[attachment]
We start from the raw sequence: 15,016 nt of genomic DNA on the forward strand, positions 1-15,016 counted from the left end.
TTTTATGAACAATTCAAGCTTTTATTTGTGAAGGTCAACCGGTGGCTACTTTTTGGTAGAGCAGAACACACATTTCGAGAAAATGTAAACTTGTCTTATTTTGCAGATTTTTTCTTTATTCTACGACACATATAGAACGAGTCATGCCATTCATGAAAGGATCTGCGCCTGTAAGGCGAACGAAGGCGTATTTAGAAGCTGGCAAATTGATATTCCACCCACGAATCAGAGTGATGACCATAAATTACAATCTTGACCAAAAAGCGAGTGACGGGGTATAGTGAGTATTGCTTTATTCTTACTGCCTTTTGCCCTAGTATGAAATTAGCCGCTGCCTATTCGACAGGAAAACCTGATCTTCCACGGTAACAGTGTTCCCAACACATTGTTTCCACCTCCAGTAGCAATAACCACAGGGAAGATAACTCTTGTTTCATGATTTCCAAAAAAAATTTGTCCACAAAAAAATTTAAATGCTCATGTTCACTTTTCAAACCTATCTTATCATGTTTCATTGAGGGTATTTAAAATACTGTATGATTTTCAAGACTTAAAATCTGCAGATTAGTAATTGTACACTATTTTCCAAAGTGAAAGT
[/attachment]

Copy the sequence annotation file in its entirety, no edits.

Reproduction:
We start from the raw sequence: 15,016 nt of genomic DNA on the forward strand, positions 1-15,016 counted from the left end.
TTTTATGAACAATTCAAGCTTTTATTTGTGAAGGTCAACCGGTGGCTACTTTTTGGTAGAGCAGAACACACATTTCGAGAAAATGTAAACTTGTCTTATTTTGCAGATTTTTTCTTTATTCTACGACACATATAGAACGAGTCATGCCATTCATGAAAGGATCTGCGCCTGTAAGGCGAACGAAGGCGTATTTAGAAGCTGGCAAATTGATATTCCACCCACGAATCAGAGTGATGACCATAAATTACAATCTTGACCAAAAAGCGAGTGACGGGGTATAGTGAGTATTGCTTTATTCTTACTGCCTTTTGCCCTAGTATGAAATTAGCCGCTGCCTATTCGACAGGAAAACCTGATCTTCCACGGTAACAGTGTTCCCAACACATTGTTTCCACCTCCAGTAGCAATAACCACAGGGAAGATAACTCTTGTTTCATGATTTCCAAAAAAAATTTGTCCACAAAAAAATTTAAATGCTCATGTTCACTTTTCAAACCTATCTTATCATGTTTCATTGAGGGTATTTAAAATACTGTATGATTTTCAAGACTTAAAATCTGCAGATTAGTAATTGTACACTATTTTCCAAAGTGAAAGT